'June 18. Began my ghost story after tea. Twelve o' clock, really began to talk ghostly. [Lord Byron] repeated some verses of Coleridge's Christabel, of the witch's breast; when silence ensued, and Shelley, suddenly shrieking and putting his hands to his head, ran out of the room with a candle.' (from the Diary of Dr John William Polidori, 1816). So John William Polidori (1795-1821) records one of the most famous storytelling evenings in English literature, the stormy night at the Villa Diodati that was the source of Mary Shelley's Frankenstein and his own tale "The Vampyre", as well as his Gothic novel "Ernestus Berchtold". Polidori's still compelling works, included here in full, created figures of seductive evil that continue to exert a powerful hold over literature and popular culture. In addition, this collection makes available some of Polidori's fascinating lesser-known works such as his medical thesis on nightmares, his pamphlet on the death penalty, his poetry and diary. Many of these have not been republished since the nineteenth century. Now Polidori emerges from the shadows, an impetuous, sensitive writer with a sometimes fierce talent.His encounters with Byron, Shelley and their circle contributed to his fame and notoriety, and to his neglect, since they outshone him.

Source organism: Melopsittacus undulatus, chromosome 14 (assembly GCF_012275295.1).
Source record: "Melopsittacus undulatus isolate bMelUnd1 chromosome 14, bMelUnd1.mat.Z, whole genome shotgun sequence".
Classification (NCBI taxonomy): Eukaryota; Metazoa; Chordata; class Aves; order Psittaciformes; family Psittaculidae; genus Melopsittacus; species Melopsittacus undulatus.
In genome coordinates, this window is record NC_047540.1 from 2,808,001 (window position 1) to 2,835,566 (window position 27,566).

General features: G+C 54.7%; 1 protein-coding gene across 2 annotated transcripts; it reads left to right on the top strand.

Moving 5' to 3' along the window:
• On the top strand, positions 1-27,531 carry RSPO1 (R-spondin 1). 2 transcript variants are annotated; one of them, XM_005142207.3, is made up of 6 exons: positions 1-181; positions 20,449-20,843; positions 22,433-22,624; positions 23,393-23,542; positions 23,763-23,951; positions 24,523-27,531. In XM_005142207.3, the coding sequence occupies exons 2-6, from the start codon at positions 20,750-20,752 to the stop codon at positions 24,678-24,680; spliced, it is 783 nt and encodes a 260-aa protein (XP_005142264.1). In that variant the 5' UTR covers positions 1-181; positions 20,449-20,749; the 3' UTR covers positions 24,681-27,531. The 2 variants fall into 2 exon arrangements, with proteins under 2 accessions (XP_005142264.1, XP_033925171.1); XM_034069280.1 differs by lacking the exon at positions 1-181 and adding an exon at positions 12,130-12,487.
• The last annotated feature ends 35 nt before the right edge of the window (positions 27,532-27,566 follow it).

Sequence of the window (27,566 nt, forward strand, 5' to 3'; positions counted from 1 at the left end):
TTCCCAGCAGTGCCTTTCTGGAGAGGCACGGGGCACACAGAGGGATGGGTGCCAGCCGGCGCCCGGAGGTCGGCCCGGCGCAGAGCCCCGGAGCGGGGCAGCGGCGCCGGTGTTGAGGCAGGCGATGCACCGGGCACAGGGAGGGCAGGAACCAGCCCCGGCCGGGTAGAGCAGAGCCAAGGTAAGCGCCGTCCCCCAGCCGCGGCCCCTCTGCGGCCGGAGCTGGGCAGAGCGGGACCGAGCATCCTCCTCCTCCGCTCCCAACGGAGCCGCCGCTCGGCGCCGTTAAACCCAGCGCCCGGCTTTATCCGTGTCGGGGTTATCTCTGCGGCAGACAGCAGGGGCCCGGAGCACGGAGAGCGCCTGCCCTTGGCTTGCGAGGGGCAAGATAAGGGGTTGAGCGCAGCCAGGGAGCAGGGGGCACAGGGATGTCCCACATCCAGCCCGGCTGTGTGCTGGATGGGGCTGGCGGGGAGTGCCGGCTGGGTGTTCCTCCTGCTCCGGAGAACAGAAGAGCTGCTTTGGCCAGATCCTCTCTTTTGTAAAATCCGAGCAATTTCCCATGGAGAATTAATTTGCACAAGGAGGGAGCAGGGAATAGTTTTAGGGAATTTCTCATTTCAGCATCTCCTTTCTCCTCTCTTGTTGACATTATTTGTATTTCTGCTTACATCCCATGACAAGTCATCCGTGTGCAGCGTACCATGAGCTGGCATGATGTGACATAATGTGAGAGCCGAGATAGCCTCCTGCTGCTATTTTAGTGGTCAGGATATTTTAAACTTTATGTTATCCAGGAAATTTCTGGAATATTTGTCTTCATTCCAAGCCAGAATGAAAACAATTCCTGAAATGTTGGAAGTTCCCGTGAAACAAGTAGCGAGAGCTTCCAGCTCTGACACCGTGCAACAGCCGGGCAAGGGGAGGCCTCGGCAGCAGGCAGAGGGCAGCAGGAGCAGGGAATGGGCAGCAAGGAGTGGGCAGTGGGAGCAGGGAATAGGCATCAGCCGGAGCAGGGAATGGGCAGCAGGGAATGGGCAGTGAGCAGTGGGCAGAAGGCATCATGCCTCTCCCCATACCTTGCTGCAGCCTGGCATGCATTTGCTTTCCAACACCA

Here he can be read by his own mysterious taper. Franklin Bishop's introduction describes the context in which The Vampyre was written and deepens our understanding of Romanticism and the Gothic.